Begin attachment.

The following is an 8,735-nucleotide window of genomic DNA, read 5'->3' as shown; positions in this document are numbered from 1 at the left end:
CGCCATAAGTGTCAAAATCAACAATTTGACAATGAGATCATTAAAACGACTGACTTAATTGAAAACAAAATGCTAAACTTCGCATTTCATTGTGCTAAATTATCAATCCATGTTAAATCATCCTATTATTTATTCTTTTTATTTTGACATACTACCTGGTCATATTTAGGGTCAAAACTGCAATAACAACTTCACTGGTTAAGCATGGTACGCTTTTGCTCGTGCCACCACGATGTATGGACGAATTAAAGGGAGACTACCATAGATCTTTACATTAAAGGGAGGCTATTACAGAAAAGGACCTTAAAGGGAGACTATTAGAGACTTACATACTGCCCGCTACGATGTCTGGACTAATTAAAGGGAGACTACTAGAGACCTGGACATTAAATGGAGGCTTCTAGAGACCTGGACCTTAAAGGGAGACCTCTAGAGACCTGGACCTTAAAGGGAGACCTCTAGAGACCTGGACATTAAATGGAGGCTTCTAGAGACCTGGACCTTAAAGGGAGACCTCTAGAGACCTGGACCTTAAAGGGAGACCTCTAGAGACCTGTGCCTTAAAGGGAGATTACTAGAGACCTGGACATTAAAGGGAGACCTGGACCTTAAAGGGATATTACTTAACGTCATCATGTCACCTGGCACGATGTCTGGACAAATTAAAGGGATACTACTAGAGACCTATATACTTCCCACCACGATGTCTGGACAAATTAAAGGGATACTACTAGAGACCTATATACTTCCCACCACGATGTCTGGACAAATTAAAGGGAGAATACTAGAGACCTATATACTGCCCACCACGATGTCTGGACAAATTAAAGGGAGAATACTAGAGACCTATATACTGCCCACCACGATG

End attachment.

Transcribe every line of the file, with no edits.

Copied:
The following is an 8,735-nucleotide window of genomic DNA, read 5'->3' as shown; positions in this document are numbered from 1 at the left end:
CGCCATAAGTGTCAAAATCAACAATTTGACAATGAGATCATTAAAACGACTGACTTAATTGAAAACAAAATGCTAAACTTCGCATTTCATTGTGCTAAATTATCAATCCATGTTAAATCATCCTATTATTTATTCTTTTTATTTTGACATACTACCTGGTCATATTTAGGGTCAAAACTGCAATAACAACTTCACTGGTTAAGCATGGTACGCTTTTGCTCGTGCCACCACGATGTATGGACGAATTAAAGGGAGACTACCATAGATCTTTACATTAAAGGGAGGCTATTACAGAAAAGGACCTTAAAGGGAGACTATTAGAGACTTACATACTGCCCGCTACGATGTCTGGACTAATTAAAGGGAGACTACTAGAGACCTGGACATTAAATGGAGGCTTCTAGAGACCTGGACCTTAAAGGGAGACCTCTAGAGACCTGGACCTTAAAGGGAGACCTCTAGAGACCTGGACATTAAATGGAGGCTTCTAGAGACCTGGACCTTAAAGGGAGACCTCTAGAGACCTGGACCTTAAAGGGAGACCTCTAGAGACCTGTGCCTTAAAGGGAGATTACTAGAGACCTGGACATTAAAGGGAGACCTGGACCTTAAAGGGATATTACTTAACGTCATCATGTCACCTGGCACGATGTCTGGACAAATTAAAGGGATACTACTAGAGACCTATATACTTCCCACCACGATGTCTGGACAAATTAAAGGGATACTACTAGAGACCTATATACTTCCCACCACGATGTCTGGACAAATTAAAGGGAGAATACTAGAGACCTATATACTGCCCACCACGATGTCTGGACAAATTAAAGGGAGAATACTAGAGACCTATATACTGCCCACCACGATG